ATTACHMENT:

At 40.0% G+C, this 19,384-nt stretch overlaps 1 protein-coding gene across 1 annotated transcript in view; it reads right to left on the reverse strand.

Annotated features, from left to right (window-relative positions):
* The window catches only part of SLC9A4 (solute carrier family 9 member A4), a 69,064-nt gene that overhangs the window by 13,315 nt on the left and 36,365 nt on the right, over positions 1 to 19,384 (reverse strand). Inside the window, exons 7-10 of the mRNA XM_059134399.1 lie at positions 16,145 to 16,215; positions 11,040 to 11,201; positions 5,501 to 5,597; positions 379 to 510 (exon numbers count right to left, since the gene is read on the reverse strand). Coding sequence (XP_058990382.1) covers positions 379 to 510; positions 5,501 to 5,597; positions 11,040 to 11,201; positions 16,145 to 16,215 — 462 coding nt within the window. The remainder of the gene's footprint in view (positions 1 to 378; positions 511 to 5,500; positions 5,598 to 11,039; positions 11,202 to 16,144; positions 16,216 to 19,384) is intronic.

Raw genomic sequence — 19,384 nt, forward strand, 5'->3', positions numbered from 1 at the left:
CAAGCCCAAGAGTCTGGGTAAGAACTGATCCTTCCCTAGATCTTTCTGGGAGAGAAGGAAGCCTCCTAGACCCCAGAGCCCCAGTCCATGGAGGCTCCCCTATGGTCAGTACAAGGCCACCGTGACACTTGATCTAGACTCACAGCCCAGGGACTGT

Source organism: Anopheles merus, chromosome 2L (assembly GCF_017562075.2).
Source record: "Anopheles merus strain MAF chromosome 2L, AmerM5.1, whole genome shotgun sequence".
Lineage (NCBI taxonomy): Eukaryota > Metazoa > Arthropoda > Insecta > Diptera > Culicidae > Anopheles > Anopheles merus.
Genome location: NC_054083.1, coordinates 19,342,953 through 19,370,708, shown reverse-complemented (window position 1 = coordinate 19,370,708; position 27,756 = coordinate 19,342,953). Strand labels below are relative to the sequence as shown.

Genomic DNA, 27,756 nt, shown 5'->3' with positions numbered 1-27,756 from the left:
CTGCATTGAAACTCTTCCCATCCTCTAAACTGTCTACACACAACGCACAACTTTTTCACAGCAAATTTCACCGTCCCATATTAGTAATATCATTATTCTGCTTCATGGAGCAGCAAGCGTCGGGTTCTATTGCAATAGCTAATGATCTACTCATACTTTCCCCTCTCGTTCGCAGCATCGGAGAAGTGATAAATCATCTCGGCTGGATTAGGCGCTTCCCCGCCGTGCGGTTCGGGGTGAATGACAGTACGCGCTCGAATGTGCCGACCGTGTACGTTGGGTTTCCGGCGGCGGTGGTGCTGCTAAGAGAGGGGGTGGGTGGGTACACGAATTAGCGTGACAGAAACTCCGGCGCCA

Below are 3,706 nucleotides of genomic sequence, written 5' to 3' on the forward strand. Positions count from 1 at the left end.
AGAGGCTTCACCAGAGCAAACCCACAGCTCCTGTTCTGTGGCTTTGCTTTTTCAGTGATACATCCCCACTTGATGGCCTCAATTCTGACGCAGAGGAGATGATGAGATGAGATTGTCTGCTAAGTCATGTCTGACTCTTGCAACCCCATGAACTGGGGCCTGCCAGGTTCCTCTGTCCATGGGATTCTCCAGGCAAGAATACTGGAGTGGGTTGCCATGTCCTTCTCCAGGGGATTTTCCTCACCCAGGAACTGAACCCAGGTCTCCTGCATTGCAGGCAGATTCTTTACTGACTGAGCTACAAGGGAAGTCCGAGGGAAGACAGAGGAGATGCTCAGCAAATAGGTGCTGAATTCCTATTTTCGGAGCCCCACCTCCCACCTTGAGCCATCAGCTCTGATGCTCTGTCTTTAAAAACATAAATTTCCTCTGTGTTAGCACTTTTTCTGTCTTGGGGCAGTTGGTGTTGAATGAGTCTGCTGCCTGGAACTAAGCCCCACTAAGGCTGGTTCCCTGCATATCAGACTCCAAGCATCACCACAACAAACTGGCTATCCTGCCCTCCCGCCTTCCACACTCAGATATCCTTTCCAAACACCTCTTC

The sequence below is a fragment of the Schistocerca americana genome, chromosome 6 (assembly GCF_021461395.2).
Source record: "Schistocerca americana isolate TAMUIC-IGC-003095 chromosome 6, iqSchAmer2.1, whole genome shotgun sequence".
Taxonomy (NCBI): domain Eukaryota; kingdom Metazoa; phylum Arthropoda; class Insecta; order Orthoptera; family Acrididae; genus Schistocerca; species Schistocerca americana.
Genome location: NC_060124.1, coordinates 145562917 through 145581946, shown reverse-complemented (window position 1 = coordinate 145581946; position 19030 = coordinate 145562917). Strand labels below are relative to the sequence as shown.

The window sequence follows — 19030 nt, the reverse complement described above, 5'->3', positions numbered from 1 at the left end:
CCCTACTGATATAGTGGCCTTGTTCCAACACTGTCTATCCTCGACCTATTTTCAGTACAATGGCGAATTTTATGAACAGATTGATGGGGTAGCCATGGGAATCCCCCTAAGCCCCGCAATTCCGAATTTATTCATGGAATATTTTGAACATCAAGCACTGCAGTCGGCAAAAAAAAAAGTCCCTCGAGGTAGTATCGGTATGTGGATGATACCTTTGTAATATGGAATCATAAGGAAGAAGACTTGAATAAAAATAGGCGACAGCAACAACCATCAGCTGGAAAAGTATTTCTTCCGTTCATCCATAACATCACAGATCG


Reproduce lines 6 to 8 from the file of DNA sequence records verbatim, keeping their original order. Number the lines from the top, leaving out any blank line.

Source organism: Anopheles merus, chromosome 2L (assembly GCF_017562075.2).
Source record: "Anopheles merus strain MAF chromosome 2L, AmerM5.1, whole genome shotgun sequence".
Lineage (NCBI taxonomy): Eukaryota > Metazoa > Arthropoda > Insecta > Diptera > Culicidae > Anopheles > Anopheles merus.